Mission and History

The Shriver Center on Poverty Law fights for economic and racial justice. Over our 50-year history, we have secured hundreds of victories with and for people living in poverty in Illinois and across the country. Today, we litigate, shape policy, and train and convene multi-state networks of lawyers, community leaders, and activists nationwide. Together, we are building a future where all people have equal dignity, respect, and power under the law.

As an attorney, our founder, Sargent Shriver understood the role of the law and of lawyers in accomplishing the goal of equal justice and opportunity for low-income communities. Sarge had a vision of recruiting and supporting sufficient numbers of legal services attorneys to provide reasonable access to an attorney for all low-income people in the country. He also thought that these attorneys should be linked together so that, to the extent possible, they would function as a national law firm for the poor (as opposed to isolated attorneys in scattered storefronts in low-income neighborhoods). The glue for this national law firm was the National Clearinghouse for Legal Services, which published Clearinghouse Review, containing action research for lawyers, and maintained a brief bank with hundreds of thousands of poverty law documents that the attorneys could tap for ideas and models, mutual learning and strategizing.

In 2003, Shriver gave his name and personal authority to a new project, the Shriver Center on Poverty Law, formerly the National Clearinghouse for Legal Services. It is dedicated to the practice and perpetuation of Sarge’s values-driven methods for bringing the law to bear on community-generated issues involving equal opportunity and social justice. Today, the Shriver Center continues to support and enable the work of other advocates, and engages directly in policy and systemic advocacy on behalf of low-income people and communities across the country. 

Our Mission

The Shriver Center on Poverty Law provides national leadership in advancing laws and policies that secure justice to improve the lives and opportunities of people living in poverty.

Our Vision

Our vision is a nation free from poverty with justice, equality, and opportunity for all.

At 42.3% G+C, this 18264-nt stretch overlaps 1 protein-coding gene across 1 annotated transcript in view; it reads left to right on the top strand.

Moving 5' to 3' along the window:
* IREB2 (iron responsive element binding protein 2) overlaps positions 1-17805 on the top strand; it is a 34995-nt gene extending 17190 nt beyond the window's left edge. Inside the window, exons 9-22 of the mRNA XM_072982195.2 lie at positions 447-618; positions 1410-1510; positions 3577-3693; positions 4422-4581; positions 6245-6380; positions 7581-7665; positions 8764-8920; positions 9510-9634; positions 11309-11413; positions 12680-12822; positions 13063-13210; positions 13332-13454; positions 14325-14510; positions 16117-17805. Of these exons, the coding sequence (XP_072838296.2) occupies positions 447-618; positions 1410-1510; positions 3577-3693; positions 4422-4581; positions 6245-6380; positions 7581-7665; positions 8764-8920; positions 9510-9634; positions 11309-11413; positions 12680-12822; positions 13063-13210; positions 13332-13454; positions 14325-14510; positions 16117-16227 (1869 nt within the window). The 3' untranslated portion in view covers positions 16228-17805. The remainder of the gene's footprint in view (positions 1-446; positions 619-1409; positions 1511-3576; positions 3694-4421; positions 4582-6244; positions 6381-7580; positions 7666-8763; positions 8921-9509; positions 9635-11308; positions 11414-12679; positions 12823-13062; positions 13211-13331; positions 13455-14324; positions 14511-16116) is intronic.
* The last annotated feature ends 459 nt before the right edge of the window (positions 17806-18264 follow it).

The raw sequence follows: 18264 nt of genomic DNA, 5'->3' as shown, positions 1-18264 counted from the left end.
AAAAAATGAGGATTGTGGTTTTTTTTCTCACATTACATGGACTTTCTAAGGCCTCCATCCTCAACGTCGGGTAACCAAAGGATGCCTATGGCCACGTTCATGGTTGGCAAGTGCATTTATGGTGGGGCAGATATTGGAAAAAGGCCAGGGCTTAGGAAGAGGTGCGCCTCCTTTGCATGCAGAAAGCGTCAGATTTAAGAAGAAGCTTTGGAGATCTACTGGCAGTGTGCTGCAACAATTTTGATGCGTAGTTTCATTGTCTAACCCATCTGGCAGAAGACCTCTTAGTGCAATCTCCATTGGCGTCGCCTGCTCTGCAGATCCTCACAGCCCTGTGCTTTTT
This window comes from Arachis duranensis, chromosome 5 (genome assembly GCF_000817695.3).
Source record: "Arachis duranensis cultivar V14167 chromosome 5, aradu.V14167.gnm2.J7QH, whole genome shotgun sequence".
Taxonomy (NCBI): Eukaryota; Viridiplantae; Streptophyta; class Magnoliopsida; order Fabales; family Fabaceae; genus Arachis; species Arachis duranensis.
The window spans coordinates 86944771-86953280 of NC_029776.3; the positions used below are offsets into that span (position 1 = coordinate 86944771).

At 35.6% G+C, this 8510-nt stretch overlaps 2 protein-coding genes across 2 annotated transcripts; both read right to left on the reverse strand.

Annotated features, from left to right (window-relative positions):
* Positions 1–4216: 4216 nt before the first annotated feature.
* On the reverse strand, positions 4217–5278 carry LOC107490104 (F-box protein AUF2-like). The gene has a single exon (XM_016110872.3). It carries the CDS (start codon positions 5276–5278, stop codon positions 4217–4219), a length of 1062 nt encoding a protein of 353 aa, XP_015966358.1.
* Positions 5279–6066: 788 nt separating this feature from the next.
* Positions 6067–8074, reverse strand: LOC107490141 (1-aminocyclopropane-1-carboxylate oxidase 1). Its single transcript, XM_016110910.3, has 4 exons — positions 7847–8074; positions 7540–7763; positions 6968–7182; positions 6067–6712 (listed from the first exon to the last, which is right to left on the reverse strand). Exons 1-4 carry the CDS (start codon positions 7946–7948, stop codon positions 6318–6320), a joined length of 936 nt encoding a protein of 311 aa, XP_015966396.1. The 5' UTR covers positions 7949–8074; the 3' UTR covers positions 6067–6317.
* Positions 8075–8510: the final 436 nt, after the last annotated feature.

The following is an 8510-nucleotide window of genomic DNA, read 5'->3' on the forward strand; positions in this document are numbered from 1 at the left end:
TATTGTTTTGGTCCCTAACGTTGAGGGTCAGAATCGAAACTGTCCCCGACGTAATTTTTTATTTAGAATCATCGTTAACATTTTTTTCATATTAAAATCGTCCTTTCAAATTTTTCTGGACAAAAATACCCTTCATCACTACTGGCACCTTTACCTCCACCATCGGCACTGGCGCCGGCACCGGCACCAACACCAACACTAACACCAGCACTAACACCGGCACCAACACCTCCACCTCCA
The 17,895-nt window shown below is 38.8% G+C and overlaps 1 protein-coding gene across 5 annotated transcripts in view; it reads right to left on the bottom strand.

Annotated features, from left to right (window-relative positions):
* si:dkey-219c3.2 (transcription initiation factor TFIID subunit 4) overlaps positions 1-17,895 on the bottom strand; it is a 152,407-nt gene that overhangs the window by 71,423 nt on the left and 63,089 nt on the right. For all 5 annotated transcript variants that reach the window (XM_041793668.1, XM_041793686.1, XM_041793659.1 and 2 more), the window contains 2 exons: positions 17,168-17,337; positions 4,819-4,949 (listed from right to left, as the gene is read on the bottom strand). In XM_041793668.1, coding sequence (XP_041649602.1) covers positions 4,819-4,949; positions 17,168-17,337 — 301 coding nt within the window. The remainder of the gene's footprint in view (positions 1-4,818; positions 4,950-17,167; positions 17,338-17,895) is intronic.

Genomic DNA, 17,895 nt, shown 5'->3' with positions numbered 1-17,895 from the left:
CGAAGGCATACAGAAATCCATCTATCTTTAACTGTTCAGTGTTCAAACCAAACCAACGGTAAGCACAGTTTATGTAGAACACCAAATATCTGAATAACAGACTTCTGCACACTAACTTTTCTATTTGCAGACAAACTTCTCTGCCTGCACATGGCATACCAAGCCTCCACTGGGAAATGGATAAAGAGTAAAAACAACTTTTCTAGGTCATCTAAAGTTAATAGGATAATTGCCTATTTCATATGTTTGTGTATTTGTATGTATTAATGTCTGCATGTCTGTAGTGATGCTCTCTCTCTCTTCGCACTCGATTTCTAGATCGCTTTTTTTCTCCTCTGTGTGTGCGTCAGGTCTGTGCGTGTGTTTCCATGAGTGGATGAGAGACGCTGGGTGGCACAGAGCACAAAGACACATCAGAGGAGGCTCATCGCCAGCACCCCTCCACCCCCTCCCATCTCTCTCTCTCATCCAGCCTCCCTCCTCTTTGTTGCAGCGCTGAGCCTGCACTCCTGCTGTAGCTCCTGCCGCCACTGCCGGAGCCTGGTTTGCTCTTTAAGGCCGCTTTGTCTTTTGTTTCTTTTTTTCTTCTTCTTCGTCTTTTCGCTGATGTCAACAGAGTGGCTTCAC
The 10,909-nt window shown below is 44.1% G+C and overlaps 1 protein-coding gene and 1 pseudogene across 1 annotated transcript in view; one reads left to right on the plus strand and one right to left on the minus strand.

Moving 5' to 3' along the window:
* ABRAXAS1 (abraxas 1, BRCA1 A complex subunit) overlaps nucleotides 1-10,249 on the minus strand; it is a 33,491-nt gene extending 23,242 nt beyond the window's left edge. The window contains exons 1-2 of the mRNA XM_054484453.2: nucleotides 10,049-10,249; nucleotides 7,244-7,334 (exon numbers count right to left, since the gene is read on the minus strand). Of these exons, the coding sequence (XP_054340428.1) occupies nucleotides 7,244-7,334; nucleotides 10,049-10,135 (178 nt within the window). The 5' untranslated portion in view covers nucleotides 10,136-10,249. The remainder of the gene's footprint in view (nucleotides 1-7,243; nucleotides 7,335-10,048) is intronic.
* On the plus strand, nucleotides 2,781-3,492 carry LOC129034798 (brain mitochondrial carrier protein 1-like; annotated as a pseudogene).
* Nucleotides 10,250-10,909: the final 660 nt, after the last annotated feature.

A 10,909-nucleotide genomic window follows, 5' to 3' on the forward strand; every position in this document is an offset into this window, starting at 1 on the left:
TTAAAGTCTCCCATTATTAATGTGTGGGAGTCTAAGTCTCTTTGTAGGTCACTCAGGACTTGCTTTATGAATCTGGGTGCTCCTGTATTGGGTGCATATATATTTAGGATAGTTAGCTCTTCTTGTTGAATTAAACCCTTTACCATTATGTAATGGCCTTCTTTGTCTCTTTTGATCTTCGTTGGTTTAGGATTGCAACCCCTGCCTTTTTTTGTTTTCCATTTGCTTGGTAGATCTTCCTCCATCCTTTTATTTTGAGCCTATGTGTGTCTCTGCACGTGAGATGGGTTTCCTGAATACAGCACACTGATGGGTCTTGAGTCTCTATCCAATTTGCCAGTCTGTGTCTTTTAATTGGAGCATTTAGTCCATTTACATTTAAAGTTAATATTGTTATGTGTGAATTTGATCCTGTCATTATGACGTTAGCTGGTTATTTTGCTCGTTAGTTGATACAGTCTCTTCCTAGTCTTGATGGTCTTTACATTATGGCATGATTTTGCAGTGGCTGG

Our Values

We believe in organizational excellence at all levels, grounded in these core values and measured against progress toward our mission to guide our path to success. We hold ourselves accountable to individuals experiencing poverty and injustice, our partners, and our colleagues to carry out our work consistently with these values:

Centered on People and Communities

We work with and for the people we serve. We help communities win law, policy, and systemic changes to promote equity and pathways out of poverty.

Justice for All

We pursue justice for all by providing high quality legal representation and advocacy to people in poverty regarding the laws, public policies, and systems that constrain and diminish—but also improve and support—their lives and opportunities. We believe justice for all is significantly advanced when people in poverty help shape the laws and policies that govern their lives and have strong opportunities for upward mobility.

Equity, Diversity, and Inclusion

We forcefully address the most salient feature of poverty in America—race. Advancing racial equity is essential to promoting justice. We also recognize that inclusion of diverse voices, perspectives and experiences is essential to understanding and addressing complex issues in our advocacy and within our organization.

Accountable Leadership

We recognize our role as a trusted organization. We take it as our responsibility to listen to the communities we serve, be accountable to them, be a good steward, and deploy our full advocacy toolbox toward accomplishment of our mission. We commit to develop a pipeline of new leaders equipped to continue the work successfully.

Our 50 Years of Impact

  • Secured healthcare for 3.1 million low-income Medicaid recipients by ensuring payment to their healthcare providers through enforcement of the consent decree in Cohen v. Miller
  • Led the fight for Illinois’ recently enacted $15 minimum wage, which will lift more than 200,000 workers out of poverty. 
  • Led advocacy for the Just Housing Amendment, which will open up access to housing for more than a million Cook County residents and their families. 
  • Led advocacy for the Hot Meals for Hungry Illinoisans Act, which will make it possible for elderly, disabled, and homeless individuals to use their SNAP benefits to purchase hot meals at grocery stores and restaurants. 
  • Lead the Racial Justice Institute, our groundbreaking national leadership program, which has trained and supported a network of more than 200 advocates from 80 organizations in 27 states. 
  • Lead and coordinate the Legal Impact Network, a dynamic collaborative of 38 state-based advocacy organizations from across the country working to end poverty and achieve racial justice. 
  • Lead and support the Partnership for Just Housing, a multi-state collaborative of advocates working to end housing discrimination against individuals who have been involved in the criminal legal system. 

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